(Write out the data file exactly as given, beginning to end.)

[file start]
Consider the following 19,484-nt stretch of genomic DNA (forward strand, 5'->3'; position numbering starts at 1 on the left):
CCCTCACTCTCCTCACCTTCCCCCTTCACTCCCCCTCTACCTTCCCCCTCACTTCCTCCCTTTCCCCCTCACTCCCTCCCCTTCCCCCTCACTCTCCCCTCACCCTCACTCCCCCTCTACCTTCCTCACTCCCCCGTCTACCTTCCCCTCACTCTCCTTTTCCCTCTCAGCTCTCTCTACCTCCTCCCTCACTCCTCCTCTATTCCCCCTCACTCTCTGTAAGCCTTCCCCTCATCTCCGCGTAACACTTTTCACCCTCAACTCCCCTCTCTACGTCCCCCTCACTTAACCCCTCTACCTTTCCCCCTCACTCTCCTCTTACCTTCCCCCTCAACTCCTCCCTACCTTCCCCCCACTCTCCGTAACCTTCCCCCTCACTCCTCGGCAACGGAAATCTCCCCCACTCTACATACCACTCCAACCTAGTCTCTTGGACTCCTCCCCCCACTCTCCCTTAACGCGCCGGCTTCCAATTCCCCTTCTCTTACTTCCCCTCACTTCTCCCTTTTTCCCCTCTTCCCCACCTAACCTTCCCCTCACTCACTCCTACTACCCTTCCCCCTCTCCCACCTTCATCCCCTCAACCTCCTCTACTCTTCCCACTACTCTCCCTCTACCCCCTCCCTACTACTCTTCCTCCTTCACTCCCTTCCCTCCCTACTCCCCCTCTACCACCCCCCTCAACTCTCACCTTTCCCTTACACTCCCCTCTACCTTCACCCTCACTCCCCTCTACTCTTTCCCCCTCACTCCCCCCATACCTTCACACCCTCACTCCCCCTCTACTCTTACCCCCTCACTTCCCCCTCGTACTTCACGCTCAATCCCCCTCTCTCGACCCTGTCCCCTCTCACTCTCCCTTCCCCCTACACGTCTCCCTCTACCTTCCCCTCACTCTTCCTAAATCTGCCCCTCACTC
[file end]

Consider the following 19,484-nt stretch of genomic DNA (forward strand, 5'->3'; position numbering starts at 1 on the left):
CCCTCACTCTCCTCACCTTCCCCCTTCACTCCCCCTCTACCTTCCCCCTCACTTCCTCCCTTTCCCCCTCACTCCCTCCCCTTCCCCCTCACTCTCCCCTCACCCTCACTCCCCCTCTACCTTCCTCACTCCCCCGTCTACCTTCCCCTCACTCTCCTTTTCCCTCTCAGCTCTCTCTACCTCCTCCCTCACTCCTCCTCTATTCCCCCTCACTCTCTGTAAGCCTTCCCCTCATCTCCGCGTAACACTTTTCACCCTCAACTCCCCTCTCTACGTCCCCCTCACTTAACCCCTCTACCTTTCCCCCTCACTCTCCTCTTACCTTCCCCCTCAACTCCTCCCTACCTTCCCCCCACTCTCCGTAACCTTCCCCCTCACTCCTCGGCAACGGAAATCTCCCCCACTCTACATACCACTCCAACCTAGTCTCTTGGACTCCTCCCCCCACTCTCCCTTAACGCGCCGGCTTCCAATTCCCCTTCTCTTACTTCCCCTCACTTCTCCCTTTTTCCCCTCTTCCCCACCTAACCTTCCCCTCACTCACTCCTACTACCCTTCCCCCTCTCCCACCTTCATCCCCTCAACCTCCTCTACTCTTCCCACTACTCTCCCTCTACCCCCTCCCTACTACTCTTCCTCCTTCACTCCCTTCCCTCCCTACTCCCCCTCTACCACCCCCCTCAACTCTCACCTTTCCCTTACACTCCCCTCTACCTTCACCCTCACTCCCCTCTACTCTTTCCCCCTCACTCCCCCCATACCTTCACACCCTCACTCCCCCTCTACTCTTACCCCCTCACTTCCCCCTCGTACTTCACGCTCAATCCCCCTCTCTCGACCCTGTCCCCTCTCACTCTCCCTTCCCCCTACACGTCTCCCTCTACCTTCCCCTCACTCTTCCTAAATCTGCCCCTCACTC